Supplements to Slow Aging? Here’s What the Science Says
Certain dietary patterns like intermittent fasting, beverages like coffee and green tea, and even playing brain games can all help slow the onset of the aging process (click to read more about those here). But what about the impact of supplements? Almost any vitamin, mineral, or bioactive compound (like phytonutrients) can be isolated into a … Continued
Certain dietary patterns like intermittent fasting, beverages like coffee and green tea, and even playing brain games can all help slow the onset of the aging process (click to read more about those here). But what about the impact of supplements? Almost any vitamin, mineral, or bioactive compound (like phytonutrients) can be isolated into a supplemental form. And it’s enticing to believe that healthy choices can be simplified down to taking a pill, powder, or capsule, especially when many supplements tout anti-aging claims.
While InsideTracker takes a “food first” approach with diet and lifestyle recommendations, there are some instances and some biomarkers related to aging that can benefit from the extra boost supplements can provide. Supplements may play a role in lowering cholesterol, reducing blood pressure, regulating oxidative stress, and alleviating joint pain. But recommendations for supplementation are only viable when there’s enough scientific evidence to support them. And the science is still evolving.
Many InsideTracker customers have reported taking or are curious about the role quercetin, glutathione, N-acetylcysteine (NAC), rose hips, and glucosamine chondroitin supplements may play in longevity. Here’s where the science stands for each of these supplements—and whether they’ve met InsideTracker’s evidence threshold.
Quercetin is the most abundant flavonoid (a type of antioxidant) in the diet—it’s found in fruits like apples, vegetables like onions and broccoli, as well as nuts, wine, and black tea . Antioxidant supplements like quercetin have primarily been studied because of their potential to mediate conditions commonly associated with aging, like high blood pressure and high cholesterol.
Quercetin has garnered the interest of consumers and researchers alike due to its presumed anti-inflammatory, immunoprotective, and anticarcinogenic properties. But despite querecetin’s potential role in health and its commercial popularity, InsideTracker does not currently recommend taking a quercetin supplement. Here’s why.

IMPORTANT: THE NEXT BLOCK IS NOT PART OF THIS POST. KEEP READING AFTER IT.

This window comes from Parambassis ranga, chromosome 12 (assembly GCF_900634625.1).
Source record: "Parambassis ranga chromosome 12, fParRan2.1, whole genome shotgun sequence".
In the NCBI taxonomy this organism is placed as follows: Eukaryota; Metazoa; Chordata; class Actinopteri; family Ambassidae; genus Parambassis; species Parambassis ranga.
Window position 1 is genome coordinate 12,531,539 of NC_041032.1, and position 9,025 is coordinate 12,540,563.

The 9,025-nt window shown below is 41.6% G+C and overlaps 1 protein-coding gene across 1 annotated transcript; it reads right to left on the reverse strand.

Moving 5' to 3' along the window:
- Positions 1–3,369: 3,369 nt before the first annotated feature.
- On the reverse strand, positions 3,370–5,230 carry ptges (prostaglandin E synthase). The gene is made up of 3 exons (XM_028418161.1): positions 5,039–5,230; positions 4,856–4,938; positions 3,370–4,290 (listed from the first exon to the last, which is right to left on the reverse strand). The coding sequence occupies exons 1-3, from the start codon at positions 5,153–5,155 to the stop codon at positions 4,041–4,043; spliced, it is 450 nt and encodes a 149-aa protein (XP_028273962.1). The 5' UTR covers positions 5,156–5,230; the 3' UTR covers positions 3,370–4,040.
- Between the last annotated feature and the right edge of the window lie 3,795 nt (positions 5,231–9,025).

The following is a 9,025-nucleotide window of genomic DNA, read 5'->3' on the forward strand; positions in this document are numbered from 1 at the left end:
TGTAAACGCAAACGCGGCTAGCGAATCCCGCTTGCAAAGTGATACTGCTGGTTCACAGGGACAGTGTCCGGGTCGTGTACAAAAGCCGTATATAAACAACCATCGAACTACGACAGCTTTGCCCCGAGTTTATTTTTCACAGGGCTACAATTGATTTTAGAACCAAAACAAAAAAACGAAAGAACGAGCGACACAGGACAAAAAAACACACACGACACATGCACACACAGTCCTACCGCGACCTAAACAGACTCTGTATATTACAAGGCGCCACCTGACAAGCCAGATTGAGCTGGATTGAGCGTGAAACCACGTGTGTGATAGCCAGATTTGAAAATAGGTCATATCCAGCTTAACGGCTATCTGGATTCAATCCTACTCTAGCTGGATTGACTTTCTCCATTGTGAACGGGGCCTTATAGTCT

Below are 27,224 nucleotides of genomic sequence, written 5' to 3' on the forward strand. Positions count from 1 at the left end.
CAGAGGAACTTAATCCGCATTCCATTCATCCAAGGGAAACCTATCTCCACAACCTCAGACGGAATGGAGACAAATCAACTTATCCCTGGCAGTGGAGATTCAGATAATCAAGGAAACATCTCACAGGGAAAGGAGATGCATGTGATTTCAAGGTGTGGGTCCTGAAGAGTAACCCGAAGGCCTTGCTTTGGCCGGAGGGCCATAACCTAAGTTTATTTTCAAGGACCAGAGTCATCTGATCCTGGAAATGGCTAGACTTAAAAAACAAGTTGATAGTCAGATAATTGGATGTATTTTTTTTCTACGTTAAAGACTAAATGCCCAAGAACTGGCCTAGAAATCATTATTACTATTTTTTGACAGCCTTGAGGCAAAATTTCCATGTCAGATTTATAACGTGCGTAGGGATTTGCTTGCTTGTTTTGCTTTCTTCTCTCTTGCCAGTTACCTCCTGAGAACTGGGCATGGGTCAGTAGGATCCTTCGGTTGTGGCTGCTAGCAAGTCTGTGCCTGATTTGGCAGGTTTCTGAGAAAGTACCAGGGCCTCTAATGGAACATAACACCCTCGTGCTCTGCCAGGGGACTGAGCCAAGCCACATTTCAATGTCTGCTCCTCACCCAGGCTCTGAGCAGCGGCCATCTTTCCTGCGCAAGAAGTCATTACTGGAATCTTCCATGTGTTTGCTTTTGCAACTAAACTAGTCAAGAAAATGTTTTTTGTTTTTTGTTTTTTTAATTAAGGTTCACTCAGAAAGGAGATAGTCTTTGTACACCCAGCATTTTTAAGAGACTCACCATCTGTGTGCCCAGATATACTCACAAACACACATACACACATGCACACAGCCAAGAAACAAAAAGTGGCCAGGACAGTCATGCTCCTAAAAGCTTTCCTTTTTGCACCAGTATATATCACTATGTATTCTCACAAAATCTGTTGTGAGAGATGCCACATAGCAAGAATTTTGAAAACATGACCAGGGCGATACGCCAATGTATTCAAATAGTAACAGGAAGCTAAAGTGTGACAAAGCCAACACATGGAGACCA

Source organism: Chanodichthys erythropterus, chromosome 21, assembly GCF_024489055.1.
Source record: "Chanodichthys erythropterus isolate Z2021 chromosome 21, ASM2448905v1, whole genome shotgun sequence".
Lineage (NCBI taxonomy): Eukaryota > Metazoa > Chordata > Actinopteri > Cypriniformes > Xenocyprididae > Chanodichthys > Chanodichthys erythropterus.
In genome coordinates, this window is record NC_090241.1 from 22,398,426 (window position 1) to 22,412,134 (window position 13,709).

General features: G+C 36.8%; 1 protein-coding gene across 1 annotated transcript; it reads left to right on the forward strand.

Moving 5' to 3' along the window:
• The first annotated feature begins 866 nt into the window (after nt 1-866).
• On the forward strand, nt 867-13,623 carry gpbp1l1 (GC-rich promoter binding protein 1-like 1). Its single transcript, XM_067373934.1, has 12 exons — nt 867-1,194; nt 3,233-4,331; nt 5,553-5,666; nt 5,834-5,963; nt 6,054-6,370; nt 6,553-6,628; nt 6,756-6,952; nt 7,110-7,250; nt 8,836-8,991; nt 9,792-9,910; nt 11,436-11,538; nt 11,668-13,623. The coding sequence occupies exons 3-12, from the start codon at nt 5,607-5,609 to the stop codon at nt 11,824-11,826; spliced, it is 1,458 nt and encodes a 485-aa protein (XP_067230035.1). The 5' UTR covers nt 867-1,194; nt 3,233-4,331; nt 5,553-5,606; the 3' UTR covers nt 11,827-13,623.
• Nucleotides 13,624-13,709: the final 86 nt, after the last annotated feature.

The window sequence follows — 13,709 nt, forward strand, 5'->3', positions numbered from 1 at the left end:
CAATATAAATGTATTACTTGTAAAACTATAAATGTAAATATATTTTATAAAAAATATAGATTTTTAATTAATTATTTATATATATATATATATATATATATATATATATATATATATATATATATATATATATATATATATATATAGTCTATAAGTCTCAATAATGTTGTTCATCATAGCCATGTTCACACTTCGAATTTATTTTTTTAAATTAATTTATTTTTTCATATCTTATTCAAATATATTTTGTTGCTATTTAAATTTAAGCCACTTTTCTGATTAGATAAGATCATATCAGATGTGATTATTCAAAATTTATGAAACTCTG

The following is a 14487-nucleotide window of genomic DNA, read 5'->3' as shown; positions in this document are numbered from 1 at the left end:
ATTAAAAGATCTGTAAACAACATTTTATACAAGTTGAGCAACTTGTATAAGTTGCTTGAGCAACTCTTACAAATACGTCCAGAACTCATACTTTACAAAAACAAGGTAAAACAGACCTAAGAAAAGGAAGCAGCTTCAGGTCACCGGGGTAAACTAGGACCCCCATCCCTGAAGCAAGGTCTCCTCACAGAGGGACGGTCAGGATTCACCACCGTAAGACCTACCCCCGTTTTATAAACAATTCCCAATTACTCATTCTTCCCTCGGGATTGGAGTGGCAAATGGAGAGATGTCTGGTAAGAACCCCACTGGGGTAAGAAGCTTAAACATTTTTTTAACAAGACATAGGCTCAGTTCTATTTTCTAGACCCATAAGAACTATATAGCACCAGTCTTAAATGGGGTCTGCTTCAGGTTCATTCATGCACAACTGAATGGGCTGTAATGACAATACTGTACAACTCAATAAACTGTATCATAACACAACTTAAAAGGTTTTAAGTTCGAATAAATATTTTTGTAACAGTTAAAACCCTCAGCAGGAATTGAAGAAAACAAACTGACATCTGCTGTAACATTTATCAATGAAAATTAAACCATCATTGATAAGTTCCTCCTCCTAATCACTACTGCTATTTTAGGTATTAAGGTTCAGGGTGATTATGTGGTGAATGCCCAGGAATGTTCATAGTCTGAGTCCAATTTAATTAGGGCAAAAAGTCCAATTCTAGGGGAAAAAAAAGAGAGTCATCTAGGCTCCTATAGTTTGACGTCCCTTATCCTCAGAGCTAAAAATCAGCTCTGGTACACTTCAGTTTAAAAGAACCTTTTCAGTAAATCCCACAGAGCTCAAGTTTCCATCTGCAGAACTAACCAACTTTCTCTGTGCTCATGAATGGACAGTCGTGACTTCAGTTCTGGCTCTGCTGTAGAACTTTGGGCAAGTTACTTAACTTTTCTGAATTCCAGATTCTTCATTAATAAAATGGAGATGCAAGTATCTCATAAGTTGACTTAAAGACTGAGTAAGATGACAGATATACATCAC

Evidence of quercetin and its effects on measures of cardiovascular health like cholesterol, blood pressure are either non-significant or have mixed results. Results from multiple studies shown that quercetin supplementation did not significantly impact cholesterol levels compared to the control (non-quercetin supplement) group.[2, 3]
Additionally, the antioxidant effect of quercetin should theoretically act as a vasodilator, expanding blood vessels to improve blood flow and reduce elevated blood pressure. But when it comes to the impact of quercetin on blood pressure levels, the evidence is mixed. Two meta-analyses found that quercetin supplementation of more than>500 mg per day (that’s a lot more quercetin that can be consumed naturally through foods)improved both systolic and diastolic blood pressure. [4, 5] (Read more about blood pressure here). However, other trials found that quercetin supplements had a null (non-significant) effect on blood pressure. [2,6] Due to this mixed evidence, InsideTracker can’t confidently recommend quercetin supplements as a way to improve cardiovascular health. But this recommendation could change as the science evolves
Although quercetin supplements may not yield significant results on blood biomarkers, food sources of quercetin can be cardioprotective. Quercetin containing foods elicit the antioxidant effect and contain other micronutrients that your body needs.